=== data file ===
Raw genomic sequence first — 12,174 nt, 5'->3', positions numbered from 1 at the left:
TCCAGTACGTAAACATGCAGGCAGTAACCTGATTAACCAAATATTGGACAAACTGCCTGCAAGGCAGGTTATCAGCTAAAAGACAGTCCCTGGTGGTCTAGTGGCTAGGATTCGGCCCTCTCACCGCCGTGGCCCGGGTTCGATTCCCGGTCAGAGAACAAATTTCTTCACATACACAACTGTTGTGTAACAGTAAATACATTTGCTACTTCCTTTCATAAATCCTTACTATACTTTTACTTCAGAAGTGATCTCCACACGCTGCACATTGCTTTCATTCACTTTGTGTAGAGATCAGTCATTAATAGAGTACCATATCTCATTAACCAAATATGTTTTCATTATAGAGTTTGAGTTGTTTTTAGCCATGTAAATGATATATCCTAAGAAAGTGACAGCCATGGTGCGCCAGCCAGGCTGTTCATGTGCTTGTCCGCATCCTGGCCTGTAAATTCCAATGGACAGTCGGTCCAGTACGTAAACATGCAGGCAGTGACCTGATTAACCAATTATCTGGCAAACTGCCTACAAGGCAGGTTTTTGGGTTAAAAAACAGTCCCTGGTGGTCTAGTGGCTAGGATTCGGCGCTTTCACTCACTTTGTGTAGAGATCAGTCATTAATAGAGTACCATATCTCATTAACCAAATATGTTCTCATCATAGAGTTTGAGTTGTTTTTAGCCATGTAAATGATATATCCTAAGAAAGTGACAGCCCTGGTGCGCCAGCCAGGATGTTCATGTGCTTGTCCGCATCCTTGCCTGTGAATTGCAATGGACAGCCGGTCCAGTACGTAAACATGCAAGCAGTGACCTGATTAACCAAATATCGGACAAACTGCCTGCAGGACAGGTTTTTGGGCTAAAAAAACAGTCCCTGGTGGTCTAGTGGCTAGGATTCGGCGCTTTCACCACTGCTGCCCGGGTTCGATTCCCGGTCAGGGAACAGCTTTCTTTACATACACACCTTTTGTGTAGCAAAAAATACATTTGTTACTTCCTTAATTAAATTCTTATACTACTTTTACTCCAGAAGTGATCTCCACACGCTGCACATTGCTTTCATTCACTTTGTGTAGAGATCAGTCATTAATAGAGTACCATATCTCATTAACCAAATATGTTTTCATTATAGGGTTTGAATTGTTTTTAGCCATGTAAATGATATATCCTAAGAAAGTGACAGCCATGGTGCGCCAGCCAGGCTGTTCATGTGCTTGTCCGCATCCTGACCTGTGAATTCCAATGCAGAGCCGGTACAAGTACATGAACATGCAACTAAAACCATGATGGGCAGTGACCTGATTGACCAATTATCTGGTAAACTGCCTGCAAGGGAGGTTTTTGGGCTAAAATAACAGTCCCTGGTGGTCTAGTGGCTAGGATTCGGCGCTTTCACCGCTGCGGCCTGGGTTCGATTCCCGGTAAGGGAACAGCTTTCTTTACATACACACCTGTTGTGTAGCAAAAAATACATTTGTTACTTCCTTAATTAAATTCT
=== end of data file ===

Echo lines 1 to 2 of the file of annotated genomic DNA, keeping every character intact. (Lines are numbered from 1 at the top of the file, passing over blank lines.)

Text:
Raw genomic sequence first — 12,174 nt, 5'->3', positions numbered from 1 at the left:
TCCAGTACGTAAACATGCAGGCAGTAACCTGATTAACCAAATATTGGACAAACTGCCTGCAAGGCAGGTTATCAGCTAAAAGACAGTCCCTGGTGGTCTAGTGGCTAGGATTCGGCCCTCTCACCGCCGTGGCCCGGGTTCGATTCCCGGTCAGAGAACAAATTTCTTCACATACACAACTGTTGTGTAACAGTAAATACATTTGCTACTTCCTTTCATAAATCCTTACTATACTTTTACTTCAGAAGTGATCTCCACACGCTGCACATTGCTTTCATTCACTTTGTGTAGAGATCAGTCATTAATAGAGTACCATATCTCATTAACCAAATATGTTTTCATTATAGAGTTTGAGTTGTTTTTAGCCATGTAAATGATATATCCTAAGAAAGTGACAGCCATGGTGCGCCAGCCAGGCTGTTCATGTGCTTGTCCGCATCCTGGCCTGTAAATTCCAATGGACAGTCGGTCCAGTACGTAAACATGCAGGCAGTGACCTGATTAACCAATTATCTGGCAAACTGCCTACAAGGCAGGTTTTTGGGTTAAAAAACAGTCCCTGGTGGTCTAGTGGCTAGGATTCGGCGCTTTCACTCACTTTGTGTAGAGATCAGTCATTAATAGAGTACCATATCTCATTAACCAAATATGTTCTCATCATAGAGTTTGAGTTGTTTTTAGCCATGTAAATGATATATCCTAAGAAAGTGACAGCCCTGGTGCGCCAGCCAGGATGTTCATGTGCTTGTCCGCATCCTTGCCTGTGAATTGCAATGGACAGCCGGTCCAGTACGTAAACATGCAAGCAGTGACCTGATTAACCAAATATCGGACAAACTGCCTGCAGGACAGGTTTTTGGGCTAAAAAAACAGTCCCTGGTGGTCTAGTGGCTAGGATTCGGCGCTTTCACCACTGCTGCCCGGGTTCGATTCCCGGTCAGGGAACAGCTTTCTTTACATACACACCTTTTGTGTAGCAAAAAATACATTTGTTACTTCCTTAATTAAATTCTTATACTACTTTTACTCCAGAAGTGATCTCCACACGCTGCACATTGCTTTCATTCACTTTGTGTAGAGATCAGTCATTAATAGAGTACCATATCTCATTAACCAAATATGTTTTCATTATAGGGTTTGAATTGTTTTTAGCCATGTAAATGATATATCCTAAGAAAGTGACAGCCATGGTGCGCCAGCCAGGCTGTTCATGTGCTTGTCCGCATCCTGACCTGTGAATTCCAATGCAGAGCCGGTACAAGTACATGAACATGCAACTAAAACCATGATGGGCAGTGACCTGATTGACCAATTATCTGGTAAACTGCCTGCAAGGGAGGTTTTTGGGCTAAAATAACAGTCCCTGGTGGTCTAGTGGCTAGGATTCGGCGCTTTCACCGCTGCGGCCTGGGTTCGATTCCCGGTAAGGGAACAGCTTTCTTTACATACACACCTGTTGTGTAGCAAAAAATACATTTGTTACTTCCTTAATTAAATTCT